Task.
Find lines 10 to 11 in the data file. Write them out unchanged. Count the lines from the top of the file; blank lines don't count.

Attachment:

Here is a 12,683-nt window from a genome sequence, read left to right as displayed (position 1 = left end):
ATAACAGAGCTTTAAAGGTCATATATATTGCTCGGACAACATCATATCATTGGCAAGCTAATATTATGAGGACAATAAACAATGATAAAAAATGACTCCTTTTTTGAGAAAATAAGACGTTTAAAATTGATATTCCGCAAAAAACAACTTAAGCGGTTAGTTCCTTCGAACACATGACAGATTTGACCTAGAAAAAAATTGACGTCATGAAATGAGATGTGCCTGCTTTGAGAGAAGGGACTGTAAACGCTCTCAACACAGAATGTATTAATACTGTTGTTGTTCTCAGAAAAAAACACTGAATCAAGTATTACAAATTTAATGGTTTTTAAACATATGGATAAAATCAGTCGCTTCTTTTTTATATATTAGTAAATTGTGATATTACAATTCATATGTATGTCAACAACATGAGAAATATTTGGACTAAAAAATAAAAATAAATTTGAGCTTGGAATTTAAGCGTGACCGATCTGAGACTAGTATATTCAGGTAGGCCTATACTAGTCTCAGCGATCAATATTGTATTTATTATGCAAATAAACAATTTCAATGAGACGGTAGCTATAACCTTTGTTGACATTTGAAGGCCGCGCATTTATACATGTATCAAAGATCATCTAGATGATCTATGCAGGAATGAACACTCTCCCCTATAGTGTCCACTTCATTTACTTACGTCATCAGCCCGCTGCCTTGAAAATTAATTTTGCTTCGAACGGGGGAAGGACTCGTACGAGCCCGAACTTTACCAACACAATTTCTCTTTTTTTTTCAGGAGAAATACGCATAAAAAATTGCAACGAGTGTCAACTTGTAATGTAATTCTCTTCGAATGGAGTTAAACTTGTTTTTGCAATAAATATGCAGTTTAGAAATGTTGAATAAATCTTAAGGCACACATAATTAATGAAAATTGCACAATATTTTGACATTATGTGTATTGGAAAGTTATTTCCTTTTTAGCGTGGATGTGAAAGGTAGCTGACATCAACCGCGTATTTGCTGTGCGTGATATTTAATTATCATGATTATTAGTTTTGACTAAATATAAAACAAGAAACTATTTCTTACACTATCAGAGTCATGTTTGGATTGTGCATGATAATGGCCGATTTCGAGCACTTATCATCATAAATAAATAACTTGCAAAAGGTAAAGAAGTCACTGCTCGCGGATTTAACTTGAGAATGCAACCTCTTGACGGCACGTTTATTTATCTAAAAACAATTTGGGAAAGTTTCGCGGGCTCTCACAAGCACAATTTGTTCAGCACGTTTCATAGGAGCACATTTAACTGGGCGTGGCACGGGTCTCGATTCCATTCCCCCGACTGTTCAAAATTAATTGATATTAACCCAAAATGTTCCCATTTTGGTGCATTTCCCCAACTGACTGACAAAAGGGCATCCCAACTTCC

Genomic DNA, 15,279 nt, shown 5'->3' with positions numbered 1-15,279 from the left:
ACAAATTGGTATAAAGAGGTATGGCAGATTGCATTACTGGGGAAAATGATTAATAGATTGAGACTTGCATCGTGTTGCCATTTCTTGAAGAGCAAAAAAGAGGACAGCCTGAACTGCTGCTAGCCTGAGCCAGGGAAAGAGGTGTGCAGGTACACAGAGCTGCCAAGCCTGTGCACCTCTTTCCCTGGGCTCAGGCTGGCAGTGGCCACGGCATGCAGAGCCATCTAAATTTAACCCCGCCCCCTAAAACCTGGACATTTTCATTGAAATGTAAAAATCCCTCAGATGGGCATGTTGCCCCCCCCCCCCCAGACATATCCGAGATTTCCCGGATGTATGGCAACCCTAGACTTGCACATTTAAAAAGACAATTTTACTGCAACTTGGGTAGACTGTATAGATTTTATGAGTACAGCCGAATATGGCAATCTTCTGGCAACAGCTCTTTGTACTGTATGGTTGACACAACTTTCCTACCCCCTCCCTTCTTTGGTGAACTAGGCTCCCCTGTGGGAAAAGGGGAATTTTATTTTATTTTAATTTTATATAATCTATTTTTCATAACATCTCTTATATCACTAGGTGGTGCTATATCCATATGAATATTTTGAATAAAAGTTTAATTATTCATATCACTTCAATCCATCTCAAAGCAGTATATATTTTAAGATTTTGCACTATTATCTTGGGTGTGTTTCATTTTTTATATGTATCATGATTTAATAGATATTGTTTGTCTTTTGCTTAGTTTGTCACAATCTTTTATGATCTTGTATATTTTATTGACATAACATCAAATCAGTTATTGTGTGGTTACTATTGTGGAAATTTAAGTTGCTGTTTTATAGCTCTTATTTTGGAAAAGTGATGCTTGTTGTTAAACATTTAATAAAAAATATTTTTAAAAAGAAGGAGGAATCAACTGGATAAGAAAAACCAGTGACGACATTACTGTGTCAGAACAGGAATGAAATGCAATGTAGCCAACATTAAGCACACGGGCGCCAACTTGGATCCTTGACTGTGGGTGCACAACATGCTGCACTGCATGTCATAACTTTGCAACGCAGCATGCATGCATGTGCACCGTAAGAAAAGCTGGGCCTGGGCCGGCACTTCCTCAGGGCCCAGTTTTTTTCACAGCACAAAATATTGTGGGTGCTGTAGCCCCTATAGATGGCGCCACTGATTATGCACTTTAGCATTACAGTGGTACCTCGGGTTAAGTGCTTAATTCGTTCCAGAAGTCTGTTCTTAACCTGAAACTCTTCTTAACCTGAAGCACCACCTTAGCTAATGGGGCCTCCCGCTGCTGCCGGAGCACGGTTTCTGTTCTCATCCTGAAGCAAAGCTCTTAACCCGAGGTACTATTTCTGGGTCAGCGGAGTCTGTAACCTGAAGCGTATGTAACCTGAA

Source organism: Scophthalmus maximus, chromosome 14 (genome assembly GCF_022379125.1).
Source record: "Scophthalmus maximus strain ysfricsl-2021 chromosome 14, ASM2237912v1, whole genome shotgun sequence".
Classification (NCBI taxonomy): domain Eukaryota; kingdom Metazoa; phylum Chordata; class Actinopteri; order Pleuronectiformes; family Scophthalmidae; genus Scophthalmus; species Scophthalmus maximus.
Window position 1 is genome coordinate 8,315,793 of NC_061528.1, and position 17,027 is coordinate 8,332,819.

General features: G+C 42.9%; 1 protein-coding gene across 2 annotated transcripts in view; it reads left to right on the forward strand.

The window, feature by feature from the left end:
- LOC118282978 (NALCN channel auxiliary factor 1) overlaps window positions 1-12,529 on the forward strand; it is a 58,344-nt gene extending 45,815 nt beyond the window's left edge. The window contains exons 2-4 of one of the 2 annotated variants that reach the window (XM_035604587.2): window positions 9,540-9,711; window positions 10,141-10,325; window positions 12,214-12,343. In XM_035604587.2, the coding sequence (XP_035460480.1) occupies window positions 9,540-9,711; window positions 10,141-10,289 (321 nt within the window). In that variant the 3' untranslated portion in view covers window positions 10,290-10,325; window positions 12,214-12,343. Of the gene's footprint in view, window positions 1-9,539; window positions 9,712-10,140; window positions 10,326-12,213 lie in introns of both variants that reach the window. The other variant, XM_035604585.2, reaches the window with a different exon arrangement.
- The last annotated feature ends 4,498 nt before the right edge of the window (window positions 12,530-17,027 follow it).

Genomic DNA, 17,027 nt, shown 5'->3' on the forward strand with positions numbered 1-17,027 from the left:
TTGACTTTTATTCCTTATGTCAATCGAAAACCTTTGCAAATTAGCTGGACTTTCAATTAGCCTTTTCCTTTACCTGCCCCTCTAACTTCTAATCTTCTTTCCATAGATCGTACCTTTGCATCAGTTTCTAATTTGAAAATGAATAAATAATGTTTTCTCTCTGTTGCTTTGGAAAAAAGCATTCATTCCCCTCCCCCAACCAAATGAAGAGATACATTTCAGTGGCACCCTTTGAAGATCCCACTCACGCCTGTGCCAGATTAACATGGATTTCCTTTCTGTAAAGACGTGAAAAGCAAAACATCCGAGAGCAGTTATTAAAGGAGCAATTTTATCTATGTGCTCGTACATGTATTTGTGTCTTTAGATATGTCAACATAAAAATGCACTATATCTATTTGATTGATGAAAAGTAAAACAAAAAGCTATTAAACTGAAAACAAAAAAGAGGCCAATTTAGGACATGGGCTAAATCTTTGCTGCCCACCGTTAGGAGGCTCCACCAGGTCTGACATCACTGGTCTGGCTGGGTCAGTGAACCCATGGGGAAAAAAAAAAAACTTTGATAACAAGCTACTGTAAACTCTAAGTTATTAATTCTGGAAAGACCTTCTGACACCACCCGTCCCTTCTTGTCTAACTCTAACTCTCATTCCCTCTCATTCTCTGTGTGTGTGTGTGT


The window, feature by feature from the left end:
- LOC118282978 (NALCN channel auxiliary factor 1) overlaps window positions 1-12,529 on the forward strand; it is a 58,344-nt gene extending 45,815 nt beyond the window's left edge. The window contains exons 2-4 of one of the 2 annotated variants that reach the window (XM_035604587.2): window positions 9,540-9,711; window positions 10,141-10,325; window positions 12,214-12,343. In XM_035604587.2, the coding sequence (XP_035460480.1) occupies window positions 9,540-9,711; window positions 10,141-10,289 (321 nt within the window). In that variant the 3' untranslated portion in view covers window positions 10,290-10,325; window positions 12,214-12,343. Of the gene's footprint in view, window positions 1-9,539; window positions 9,712-10,140; window positions 10,326-12,213 lie in introns of both variants that reach the window. The other variant, XM_035604585.2, reaches the window with a different exon arrangement.